- 1. Technology can help to build a sense of collaborative improvement rather than competitive gain within a MAT by creating easy to use forums for sharing ideas and transparent communications that everyone can easily access and share.
Skills- board members and chairs should have the necessary skills to govern and lead the increasingly complex organisation and oversee its growth.
Executive oversight - there is increasing opportunity, and possibly need, for the board to discharge some of its functions of governance and oversight through a central professional executive team.
Structure - As the need for additional tiers within non-executive and executive governance structures grows to avoid unwieldy spans of control, there is a need for absolute clarity on the role and remit of each part of the structure and the relationship and reporting arrangements between them.
- 1. A new structure for governing bodies of MATs can be mirrored in cloud platforms. Trusts like The Elliot Foundation have built their MAT structure into their Google tenancy to ensure that sharing rights, access levels and settings are appropriate for each user in each academy.
Processes - the board needs more standardised and robust systems and processes for governance and oversight.
- 1. Using free cloud storage, such as that provided by Google Drive or SharePoint, allows MATs to share standardised policy and process documents easily across all of their academies. Using cloud storage and software that allows real-time document editing and has version history built-in removes the risk of staff having access to older versions, incorrect email attachments and ultimately ensures a more robust system for storing these process documents.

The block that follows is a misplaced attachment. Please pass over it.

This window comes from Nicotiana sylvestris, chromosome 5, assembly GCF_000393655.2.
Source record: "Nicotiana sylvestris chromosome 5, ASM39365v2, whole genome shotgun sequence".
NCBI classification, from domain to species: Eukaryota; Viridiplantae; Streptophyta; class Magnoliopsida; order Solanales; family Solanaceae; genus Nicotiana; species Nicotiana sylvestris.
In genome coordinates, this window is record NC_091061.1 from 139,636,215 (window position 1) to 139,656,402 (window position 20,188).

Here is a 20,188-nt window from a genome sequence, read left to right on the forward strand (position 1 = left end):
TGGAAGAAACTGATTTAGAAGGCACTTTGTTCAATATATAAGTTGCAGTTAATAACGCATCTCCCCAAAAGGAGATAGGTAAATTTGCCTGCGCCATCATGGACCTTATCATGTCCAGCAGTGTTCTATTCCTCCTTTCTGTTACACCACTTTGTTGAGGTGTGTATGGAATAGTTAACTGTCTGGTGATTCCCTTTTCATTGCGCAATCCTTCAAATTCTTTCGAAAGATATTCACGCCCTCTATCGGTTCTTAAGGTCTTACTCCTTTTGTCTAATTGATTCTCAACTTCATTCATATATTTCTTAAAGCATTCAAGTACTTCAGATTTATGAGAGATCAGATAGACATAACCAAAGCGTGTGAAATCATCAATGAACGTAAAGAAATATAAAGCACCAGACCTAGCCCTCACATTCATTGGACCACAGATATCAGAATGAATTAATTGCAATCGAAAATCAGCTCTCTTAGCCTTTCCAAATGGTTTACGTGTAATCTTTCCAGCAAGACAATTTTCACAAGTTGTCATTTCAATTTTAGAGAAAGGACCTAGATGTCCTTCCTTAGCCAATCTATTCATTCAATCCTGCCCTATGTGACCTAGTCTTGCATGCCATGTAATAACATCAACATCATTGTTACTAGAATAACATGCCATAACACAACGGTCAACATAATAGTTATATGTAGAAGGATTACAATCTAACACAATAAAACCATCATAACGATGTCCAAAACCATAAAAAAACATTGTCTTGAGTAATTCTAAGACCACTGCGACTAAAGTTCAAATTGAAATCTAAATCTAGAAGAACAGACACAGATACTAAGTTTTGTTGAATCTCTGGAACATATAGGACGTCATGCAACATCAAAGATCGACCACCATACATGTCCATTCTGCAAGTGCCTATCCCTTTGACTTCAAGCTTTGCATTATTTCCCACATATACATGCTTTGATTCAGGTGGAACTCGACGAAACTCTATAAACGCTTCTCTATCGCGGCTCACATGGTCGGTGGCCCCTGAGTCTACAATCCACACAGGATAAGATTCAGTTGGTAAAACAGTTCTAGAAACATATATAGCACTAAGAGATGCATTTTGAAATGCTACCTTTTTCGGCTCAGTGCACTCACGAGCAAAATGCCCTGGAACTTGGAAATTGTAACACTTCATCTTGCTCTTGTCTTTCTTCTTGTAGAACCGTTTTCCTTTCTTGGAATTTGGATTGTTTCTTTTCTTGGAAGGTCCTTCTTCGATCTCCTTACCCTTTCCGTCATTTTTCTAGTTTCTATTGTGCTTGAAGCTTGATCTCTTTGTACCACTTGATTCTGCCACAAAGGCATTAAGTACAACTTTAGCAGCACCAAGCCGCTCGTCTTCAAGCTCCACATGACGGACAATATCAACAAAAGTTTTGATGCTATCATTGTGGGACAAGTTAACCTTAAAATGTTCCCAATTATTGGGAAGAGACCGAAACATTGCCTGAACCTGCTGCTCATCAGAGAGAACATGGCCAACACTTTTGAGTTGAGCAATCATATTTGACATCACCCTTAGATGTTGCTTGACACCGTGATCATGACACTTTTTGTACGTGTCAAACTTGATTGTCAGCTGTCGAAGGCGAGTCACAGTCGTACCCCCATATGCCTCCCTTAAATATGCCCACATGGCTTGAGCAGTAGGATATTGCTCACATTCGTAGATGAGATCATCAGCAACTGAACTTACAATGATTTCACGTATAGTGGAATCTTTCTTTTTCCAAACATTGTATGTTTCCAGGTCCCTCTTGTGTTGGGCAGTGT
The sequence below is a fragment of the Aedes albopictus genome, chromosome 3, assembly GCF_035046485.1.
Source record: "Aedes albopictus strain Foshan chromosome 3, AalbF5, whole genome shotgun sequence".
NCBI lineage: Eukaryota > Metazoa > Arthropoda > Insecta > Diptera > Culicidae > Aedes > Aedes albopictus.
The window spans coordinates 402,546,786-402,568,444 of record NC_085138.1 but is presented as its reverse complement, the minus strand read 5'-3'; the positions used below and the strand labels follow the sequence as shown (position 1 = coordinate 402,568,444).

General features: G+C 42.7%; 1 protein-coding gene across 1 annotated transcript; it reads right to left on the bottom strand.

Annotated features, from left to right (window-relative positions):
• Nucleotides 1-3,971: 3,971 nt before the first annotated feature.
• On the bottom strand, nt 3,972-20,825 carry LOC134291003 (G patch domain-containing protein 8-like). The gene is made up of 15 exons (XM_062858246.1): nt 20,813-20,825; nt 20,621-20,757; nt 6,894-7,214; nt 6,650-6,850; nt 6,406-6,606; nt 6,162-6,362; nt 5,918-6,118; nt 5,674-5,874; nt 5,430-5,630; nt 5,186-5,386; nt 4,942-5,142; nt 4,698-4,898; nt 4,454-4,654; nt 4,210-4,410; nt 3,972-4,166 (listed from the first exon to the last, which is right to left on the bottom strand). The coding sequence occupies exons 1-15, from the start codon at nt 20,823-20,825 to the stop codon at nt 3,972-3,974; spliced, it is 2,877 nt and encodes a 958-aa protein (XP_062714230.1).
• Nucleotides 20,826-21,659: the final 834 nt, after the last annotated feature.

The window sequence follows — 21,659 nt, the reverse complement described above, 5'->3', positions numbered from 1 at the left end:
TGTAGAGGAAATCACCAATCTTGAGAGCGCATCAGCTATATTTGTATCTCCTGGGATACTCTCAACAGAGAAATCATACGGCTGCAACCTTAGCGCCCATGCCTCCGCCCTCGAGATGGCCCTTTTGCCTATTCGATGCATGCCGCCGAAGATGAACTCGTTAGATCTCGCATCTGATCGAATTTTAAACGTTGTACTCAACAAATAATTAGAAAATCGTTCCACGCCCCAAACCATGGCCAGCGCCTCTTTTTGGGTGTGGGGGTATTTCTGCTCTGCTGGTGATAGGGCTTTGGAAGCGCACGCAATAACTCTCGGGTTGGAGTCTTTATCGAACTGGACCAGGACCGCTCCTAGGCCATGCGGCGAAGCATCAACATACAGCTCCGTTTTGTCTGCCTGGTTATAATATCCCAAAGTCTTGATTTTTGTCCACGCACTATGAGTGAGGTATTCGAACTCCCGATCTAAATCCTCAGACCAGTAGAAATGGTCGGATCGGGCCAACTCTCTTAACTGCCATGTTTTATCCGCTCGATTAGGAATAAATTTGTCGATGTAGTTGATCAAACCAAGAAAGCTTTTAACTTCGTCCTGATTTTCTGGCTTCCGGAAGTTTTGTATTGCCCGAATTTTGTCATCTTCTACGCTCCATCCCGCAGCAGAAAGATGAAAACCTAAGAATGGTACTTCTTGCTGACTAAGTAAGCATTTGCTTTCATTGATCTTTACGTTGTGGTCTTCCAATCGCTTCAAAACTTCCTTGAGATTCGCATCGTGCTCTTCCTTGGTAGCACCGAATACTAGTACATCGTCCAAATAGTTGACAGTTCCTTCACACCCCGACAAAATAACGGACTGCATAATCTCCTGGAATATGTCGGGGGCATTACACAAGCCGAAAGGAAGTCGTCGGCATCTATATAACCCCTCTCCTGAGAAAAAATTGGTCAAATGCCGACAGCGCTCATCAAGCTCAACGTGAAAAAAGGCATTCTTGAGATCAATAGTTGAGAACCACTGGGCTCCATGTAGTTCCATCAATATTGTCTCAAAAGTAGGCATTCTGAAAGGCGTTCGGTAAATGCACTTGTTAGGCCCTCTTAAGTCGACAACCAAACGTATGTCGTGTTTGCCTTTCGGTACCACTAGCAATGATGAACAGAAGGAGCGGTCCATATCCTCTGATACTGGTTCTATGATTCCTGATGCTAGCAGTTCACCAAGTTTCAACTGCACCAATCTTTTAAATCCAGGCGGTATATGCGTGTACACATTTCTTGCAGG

Risk- boards need a more sophisticated understanding of financial, organisational and educational risk; its assessment and its minimisation.
- 1. By working collaboratively across all academies to share information, the central MAT team can build a clearer picture of risk across the Trust. Outsourced IT support can also support with this by regularly performing proactive checks to monitor and mitigate security risks.
Evidently there are many elements to consider when establishing effective governance in a MAT, underpinning all of these transformations should be a clear strategy and plan that each academy is brought into. Establishing such a strategy can be difficult, especially when the academies are geographically spread and all facing different barriers with contrasting goals. Clear change management is critical to setting up an effective MAT governance structure and the use of a partner can also help you to shape the vision and strategy for your MAT. A partner can provide an impartial review of your academies and work with you to establish what it is that you’re aiming for and how best to get there.
We asked Maxine Evans, CEO of NETAT, what advice she would give to a Trust planning changes and here is what she told us;
“Plan, plan and plan. Think about where you imagine your Trust to be and then implement a vision and plan as if you are already at the end point.
Be brave and courageous; think the unthinkable. If you are working with a good partner they will stand by you every step of the journey.”
If you’d like to know anything more about what we’ve spoken about in this blog post, please contact us at firstname.lastname@example.org or visit www.rm.com/trusts